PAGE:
The Surgeon’s Perspective

I first met Benjamin Holt in November 2020 in clinic in Dorset. He is a 76-year-old gentleman who is physiologically and psychologically much younger. He divides his time between Switzerland and Dorset to indulge his great passions in the mountains.

He had injured his ankle in a minor fall in Verbier in the July and never really recovered. He hobbled into clinic with a clearly weakened leg. From his story I suspected he may have ruptured his Achilles tendon. When he lay on the examination couch, face down, the position of his left foot compared to the normal right side confirmed my suspicions.

With Mr Holt lying on his front the back of his ankles look very asymmetrical. On the right the outline of the Achilles tendon is visible as is some of the sole of the foot. On the left, in contrast, it is not possible to see the outline of the Achilles as it has ruptured. Also the sole of the foot is not visible as the tendon is not pulling the heel up.

He had already had an MRI scan that had been reported as demonstrating a partial tear. This interpretation of the scans is very common in acute and chronic injuries. In acute injuries this occurs because the two ends of the tendon separate into their individual collagen fibrils and look like a horses tail. There is always some overlap suggesting an incomplete injury. In the chronic situation, such as this, the tendon is usually trying to heal but in a lengthened non-functional position. This results in pain, a weak calf muscle and difficulty walking.

We discussed the various options available to us. Rarely, in this situation, if the patient is very elderly, low demand or the tendon has healed in an only slightly lengthened position physiotherapy can refunction the muscle and tendon enough. Clearly this wasn’t going to be the case for Mr Holt. We therefore scheduled him for surgery to shorten and repair the tendon and augment the repair with a tendon transfer if needed. Tendon transfers involve moving a tendon from one bone to another to change its function. Fortunately, we have spare motor units (muscles and tendons) around our bodies that can be very useful in situations such as these.

Surgery went ahead on the 20th November and fortunately his tendon was of good enough quality that shortening and repair were all that was required. He didn’t need a tendon transfer which was good news, and the procedure went well. I encouraged him to keep his leg elevated for the first 2 weeks after surgery and the wound healed well. He then worked hard at physiotherapy and achieved a fantastic result.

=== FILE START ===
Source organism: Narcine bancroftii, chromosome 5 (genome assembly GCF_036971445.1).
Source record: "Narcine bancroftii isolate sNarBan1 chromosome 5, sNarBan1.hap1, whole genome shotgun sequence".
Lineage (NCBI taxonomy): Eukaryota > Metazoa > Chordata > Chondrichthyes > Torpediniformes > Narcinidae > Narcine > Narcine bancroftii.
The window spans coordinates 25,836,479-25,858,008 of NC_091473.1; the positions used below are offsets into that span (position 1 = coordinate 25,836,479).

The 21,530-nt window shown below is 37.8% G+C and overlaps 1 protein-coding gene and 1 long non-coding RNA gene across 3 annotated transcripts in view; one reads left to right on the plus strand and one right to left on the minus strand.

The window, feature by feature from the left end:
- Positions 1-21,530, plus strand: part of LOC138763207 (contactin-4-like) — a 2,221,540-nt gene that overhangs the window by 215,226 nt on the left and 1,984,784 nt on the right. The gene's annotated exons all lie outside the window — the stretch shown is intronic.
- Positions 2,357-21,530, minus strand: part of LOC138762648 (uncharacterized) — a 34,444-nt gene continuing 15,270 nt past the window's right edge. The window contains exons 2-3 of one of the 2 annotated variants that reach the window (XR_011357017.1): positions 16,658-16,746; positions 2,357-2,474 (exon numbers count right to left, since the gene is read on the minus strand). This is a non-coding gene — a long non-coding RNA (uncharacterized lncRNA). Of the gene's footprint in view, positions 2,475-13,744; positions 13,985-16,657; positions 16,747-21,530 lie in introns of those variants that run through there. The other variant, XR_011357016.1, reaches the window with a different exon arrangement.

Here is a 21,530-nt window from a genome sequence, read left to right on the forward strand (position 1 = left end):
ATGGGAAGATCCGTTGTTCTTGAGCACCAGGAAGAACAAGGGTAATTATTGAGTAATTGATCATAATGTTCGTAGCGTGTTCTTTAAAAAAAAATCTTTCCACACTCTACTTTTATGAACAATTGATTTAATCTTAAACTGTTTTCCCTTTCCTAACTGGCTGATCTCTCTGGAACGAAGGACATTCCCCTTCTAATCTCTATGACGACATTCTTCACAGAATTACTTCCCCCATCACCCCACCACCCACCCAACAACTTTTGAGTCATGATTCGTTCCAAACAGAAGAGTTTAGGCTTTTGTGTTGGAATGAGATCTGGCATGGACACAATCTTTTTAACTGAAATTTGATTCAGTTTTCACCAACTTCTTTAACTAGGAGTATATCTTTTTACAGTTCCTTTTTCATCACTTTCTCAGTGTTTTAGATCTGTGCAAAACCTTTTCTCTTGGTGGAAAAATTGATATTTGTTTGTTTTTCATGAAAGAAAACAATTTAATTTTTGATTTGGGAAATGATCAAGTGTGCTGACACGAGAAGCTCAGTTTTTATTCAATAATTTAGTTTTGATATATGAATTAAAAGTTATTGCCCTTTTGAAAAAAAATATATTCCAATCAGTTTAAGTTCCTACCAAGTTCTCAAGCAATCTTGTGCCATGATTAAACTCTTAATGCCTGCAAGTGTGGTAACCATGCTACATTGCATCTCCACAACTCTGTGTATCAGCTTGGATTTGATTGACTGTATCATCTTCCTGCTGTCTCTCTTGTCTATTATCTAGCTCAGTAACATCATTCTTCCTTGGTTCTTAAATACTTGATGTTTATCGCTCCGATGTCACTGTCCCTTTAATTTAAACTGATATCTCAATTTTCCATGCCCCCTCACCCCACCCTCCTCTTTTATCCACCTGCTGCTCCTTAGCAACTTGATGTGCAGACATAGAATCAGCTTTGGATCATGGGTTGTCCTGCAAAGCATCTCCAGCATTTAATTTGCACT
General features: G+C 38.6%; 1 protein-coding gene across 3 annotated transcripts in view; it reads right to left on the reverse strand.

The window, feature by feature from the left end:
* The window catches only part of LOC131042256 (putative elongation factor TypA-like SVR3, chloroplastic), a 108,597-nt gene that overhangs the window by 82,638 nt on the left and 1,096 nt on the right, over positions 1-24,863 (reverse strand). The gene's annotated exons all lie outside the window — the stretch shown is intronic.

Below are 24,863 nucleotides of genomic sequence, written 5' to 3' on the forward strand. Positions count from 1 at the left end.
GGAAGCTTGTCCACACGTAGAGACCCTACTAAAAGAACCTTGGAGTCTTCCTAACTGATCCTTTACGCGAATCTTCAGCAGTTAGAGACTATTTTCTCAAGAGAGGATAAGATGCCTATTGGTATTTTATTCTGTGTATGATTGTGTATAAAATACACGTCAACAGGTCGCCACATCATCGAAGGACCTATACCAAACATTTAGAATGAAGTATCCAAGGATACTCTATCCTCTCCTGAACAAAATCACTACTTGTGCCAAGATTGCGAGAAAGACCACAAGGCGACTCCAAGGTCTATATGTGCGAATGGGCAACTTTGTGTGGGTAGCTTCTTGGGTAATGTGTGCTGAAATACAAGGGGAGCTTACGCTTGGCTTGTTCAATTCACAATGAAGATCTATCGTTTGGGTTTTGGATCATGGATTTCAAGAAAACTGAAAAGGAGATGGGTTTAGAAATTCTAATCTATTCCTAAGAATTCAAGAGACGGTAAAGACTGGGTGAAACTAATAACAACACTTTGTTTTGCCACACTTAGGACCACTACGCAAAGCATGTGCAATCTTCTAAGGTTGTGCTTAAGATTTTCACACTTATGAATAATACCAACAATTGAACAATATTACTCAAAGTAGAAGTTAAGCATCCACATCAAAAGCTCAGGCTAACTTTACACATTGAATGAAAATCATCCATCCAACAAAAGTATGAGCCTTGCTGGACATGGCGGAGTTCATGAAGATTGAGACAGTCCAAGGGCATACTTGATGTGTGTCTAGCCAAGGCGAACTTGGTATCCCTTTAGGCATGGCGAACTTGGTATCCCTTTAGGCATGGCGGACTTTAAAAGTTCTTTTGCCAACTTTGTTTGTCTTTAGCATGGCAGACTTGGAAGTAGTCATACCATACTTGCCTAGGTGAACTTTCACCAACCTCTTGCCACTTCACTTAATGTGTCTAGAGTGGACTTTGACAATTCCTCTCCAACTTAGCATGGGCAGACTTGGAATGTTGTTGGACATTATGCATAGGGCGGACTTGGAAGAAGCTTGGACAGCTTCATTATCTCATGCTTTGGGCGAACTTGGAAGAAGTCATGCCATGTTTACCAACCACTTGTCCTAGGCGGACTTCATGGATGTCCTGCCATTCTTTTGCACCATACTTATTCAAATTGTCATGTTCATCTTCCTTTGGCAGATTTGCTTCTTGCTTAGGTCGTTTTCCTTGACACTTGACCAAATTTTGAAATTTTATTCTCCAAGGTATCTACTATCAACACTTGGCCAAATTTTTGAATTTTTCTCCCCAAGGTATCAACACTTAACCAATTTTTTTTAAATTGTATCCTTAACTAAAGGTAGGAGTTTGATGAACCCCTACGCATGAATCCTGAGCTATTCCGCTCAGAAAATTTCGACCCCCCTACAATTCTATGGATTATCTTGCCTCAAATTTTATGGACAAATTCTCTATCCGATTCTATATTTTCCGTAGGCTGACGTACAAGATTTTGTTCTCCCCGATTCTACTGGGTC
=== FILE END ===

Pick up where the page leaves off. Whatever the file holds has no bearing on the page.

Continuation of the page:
The last follow up appointment was by post!

The Patient’s Perspective

I fell whilst climbing a ladder on a via ferrata near Verbier in Switzerland, where I live, in July 2020.  I fell less than a metre I would say but as it was on to an uneven ledge my ankle went over.  It was not helped by repeating the mistake 1 minute later!  Lesson: Always carry a short lanyard with a karabiner to clip on to the ladder steps.  Fortunately, we were very near the end and I was able to hobble to the car and we were able to get to the doctor within an hour.  He confirmed that nothing was broken but the ankle was severely sprained.

It was only a few weeks later that the physiotherapist said she thought the Achilles Tendon was swollen and I should have a scan.  I did that in Switzerland and as a result the doctor sent me to have an MRI.  That coincided with my planned long visit to England so when I got to Sherborne, I arranged with the local doctor to go to the Winterbourne for the MRI.  When I rang up, the receptionist said, “What about tomorrow morning at 08.30”!  A no brainer!  The MRI revealed a severe partial tear of the left Achilles Tendon.  (I suspect that the tendon was not too badly torn in the original accident but subsequently made worse when it was in a weakened state).  I was able to see Mr Savva very promptly indeed and he operated on the tendon on 20th November.  I was only in the hospital for 1 night with no pain and was taken back to the house where I was staying with the leg in plaster.  Mr Savva had given me strict instructions that the leg was to remain ‘up’ for 2 weeks for 50 minutes in the hour; and that’s exactly what I did.

After the 2 weeks I was put in a ‘Vacoped boot’ and allowed to move about; and I hired an excellent ‘scooter’ called a Stride On which was much better than crutches.  This boot has a ‘ratchet’ at the back which is moved up one click every week to allow the tendon to stretch very slowly.  So, after 10 clicks and 10 weeks I was allowed out of the boot (to be worn night and day!) and was free to walk about.

I would like to add that the staff (reception, nurses, physios) at the Winterbourne were all first class.

I then returned to Switzerland and resumed the physiotherapy.  I was surprised by the lack of balance when on the injured leg; that took several weeks to recover.  And of course, there was a considerable loss of strength in the leg.  However, at no time did the tendon give me any pain at all.  The stitching job was really well done (and indeed the external scar was scarcely visible 9 months later).

Unfortunately, the arthritis which I already had in my ankle did not at all appreciate being immobile for such a long time and that is the only pain that I have had.  An injection of Cortisone and Ostenil in June 2021 was very effective and allowed me to get fit again and up some mountains.  In fact, I reckoned I had done about 6’900 metres of up (and down of course) – 22’700 feet – by the end of the summer including some work on crampons and reasonably difficult rock.

Well done Mr Savva!